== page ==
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Status of women's testimony in Islam

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The status of women's testimony in Islam is disputed.

Muzammil H. Siddiqi, a notable scholar from North America, has said the Quran makes very little reference to genders, in terms of testimony.

In cases of hudud, punishments for serious crimes, 12th-century Maliki jurist Averroes wrote that jurists disagree about the status of women's testimony. According to Averroes, most scholars say that in this case women's testimony is unacceptable regardless of whether they testify alongside male witnesses. However, he writes that the school of thought known as the Zahiris believe that if two or more women testify alongside a male witness, then (as in cases regarding financial transactions, discussed below), their testimony is acceptable. In case of witnesses for financial documents, the Qur'an asks for two men or one man and two women. It is disputed whether this means that a woman's testimony worth half that of a man either in disputes about financial transactions or as a general matter.

On the other hand, Javed Ahmed Ghamidi writes that Islam asks for two female witnesses against one male, in the case of financial transactions, because this responsibility is not very suited to their temperament, sphere of interest, and usual environment. He argues that Islam makes no claim that a woman's testimony is half in any case. He interprets the Qur'an verse as only a recommendation and argues that it will be for the court judge to decide what kind and whose evidence will be enough to prove a case. Regarding the Prophetic narration, that is used to prove half-testimony status of women, Javed Ahmed Ghamidi and members of his foundation Al-Mawrid argue against its reliability and its translation from Arabic. Ghamdi also contends that the narration cannot be used in all general cases because it is related to the Qur'an verse whose subject is related only to financial matters. Another Pakistani religious scholar Ishaq argues that acquiring conclusive evidence is important, regardless of whether it can be obtained from just one man or just one woman.

Ibn al-Qayyim also argued that the verse referred to, relates to the heavy responsibility of testifying by which an owner of wealth protects his rights, not with the decision of a court; the two are completely different from each other. It is also argued that this command shows that the Qur'an does not want to make difficulties for women. Ibn Taymiyya also reasoned the deficiency of using Qur'an 2:282 to prove evidentiary discrimination against women. However, both Ibn al-Qayyim and Ibn Taymiyya did believe in the difference of probative value of men's and women's testimony. It is argued that even though Ibn al-Qayyim believed that women were more prone to making errors, instead of concluding a general discrimination from this, women's testimony was to be treated on an individual basis. This is because Ibn al-Qayyim contended that in cases where a woman and man share all the Islamic good qualities of a witness, a woman's testimony corroborated by another woman may actually be considered stronger than the uncorroborated testimony of a man. Additionally, Ibn al-Qayyim also regarded the testimony of some exceptional women like those who transmitted Hadith as doubtlessly greater than a single man of lesser esteem.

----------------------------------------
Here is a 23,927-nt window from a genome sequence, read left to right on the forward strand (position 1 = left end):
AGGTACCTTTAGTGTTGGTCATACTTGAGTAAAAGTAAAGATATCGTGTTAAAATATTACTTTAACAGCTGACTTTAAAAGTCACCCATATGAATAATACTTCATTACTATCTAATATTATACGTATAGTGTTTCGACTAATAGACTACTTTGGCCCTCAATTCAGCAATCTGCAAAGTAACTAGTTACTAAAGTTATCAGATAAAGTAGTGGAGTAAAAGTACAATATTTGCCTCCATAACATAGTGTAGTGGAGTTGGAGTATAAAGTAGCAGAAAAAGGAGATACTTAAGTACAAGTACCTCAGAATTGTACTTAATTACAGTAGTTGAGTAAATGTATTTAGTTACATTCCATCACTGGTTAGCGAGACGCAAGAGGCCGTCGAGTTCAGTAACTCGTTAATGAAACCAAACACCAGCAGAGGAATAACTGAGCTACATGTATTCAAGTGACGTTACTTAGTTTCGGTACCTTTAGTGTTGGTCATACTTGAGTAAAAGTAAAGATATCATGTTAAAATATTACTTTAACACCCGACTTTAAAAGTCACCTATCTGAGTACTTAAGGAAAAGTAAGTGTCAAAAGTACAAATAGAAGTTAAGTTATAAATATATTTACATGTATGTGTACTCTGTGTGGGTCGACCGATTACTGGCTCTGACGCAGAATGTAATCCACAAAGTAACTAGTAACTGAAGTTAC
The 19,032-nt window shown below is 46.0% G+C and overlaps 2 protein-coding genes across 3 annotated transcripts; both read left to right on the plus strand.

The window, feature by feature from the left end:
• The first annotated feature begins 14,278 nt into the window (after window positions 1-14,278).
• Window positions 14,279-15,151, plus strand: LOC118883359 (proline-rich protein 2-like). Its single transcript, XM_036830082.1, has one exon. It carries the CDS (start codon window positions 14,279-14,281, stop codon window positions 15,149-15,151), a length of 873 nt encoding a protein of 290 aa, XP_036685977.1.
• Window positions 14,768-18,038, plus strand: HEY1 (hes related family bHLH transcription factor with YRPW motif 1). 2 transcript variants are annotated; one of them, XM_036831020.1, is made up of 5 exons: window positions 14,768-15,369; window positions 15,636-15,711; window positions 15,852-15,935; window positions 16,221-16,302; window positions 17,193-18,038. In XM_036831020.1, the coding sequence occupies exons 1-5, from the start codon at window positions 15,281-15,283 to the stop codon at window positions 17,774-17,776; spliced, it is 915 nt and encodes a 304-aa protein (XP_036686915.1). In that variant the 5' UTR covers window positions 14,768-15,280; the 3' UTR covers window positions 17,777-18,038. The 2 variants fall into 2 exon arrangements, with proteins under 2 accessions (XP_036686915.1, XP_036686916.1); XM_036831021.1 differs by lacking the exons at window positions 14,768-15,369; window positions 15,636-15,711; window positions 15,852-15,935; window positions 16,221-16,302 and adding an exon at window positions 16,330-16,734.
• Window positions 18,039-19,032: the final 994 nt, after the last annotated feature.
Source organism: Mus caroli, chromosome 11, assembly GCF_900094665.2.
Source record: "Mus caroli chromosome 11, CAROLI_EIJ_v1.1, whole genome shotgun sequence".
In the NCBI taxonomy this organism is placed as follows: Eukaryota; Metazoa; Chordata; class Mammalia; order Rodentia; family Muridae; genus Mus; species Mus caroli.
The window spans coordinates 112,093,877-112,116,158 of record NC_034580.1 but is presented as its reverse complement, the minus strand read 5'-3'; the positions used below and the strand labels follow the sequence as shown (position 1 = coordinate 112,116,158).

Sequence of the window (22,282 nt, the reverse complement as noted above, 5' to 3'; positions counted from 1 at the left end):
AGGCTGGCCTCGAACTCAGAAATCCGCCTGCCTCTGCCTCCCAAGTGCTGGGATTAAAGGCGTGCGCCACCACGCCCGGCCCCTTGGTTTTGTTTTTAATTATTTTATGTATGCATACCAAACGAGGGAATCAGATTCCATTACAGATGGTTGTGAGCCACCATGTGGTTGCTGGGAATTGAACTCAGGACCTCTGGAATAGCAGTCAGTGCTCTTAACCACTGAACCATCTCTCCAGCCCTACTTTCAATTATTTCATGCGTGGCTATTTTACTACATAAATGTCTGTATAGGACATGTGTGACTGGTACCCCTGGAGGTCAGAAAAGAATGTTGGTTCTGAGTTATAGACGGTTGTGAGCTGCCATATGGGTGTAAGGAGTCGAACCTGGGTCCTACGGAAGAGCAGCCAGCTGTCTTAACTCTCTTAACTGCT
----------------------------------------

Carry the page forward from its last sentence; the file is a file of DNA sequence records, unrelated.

In matters other than financial transactions, scholars differ on whether the Qur'anic verses relating to financial transactions apply. This is especially true in the case of bodily affairs like divorce, marriage, slave-emancipation and raju‘ (restitution of conjugal rights). According to Averroes, Imam Abu Hanifa believed that their testimony is acceptable in such cases. Imam Malik, on the contrary, believes that their testimony remains unacceptable. For bodily affairs about which men can have no information in ordinary circumstances, such as the physical handicaps of women and the crying of a baby at birth, the majority of scholars hold that the testimony of women alone is acceptable. But the number of women witnesses needed is debated in different Islamic schools of law. Hanafi's and Hanbali's see even one woman enough. According to Maliki's two women are required. As for Shafii's, they see that 4 women are needed.

In certain situations, the scripture accepts the testimony of a woman as equal to that of a man's and that her testimony can even invalidate his, such as when a man accuses his wife of unchastity.

Legal status

Countries where in some cases a woman's testimony is worth half of that of a man:

  • Bahrain (in Sharia courts)
  • Egypt (in family courts)
  • Iran (in most cases)
  • Iraq (in some cases)
  • Jordan (in Sharia courts)
  • Kuwait (in family courts)
  • Libya (in some cases)
  • Morocco (in family cases)
  • Palestine (in cases related to marriage, divorce and child custody)
  • Qatar (in family law matters)
  • Saudi Arabia
  • Syria (in Sharia courts)
  • United Arab Emirates (in some civil matters)
  • Yemen (not allowed to testify at all in cases of adultery and retribution)
  • OIC countries where women's testimony is known to be equal to a man's in all cases:

  • Algeria
  • Tunisia
  • Oman
  • References

    Status of women's testimony in Islam Wikipedia


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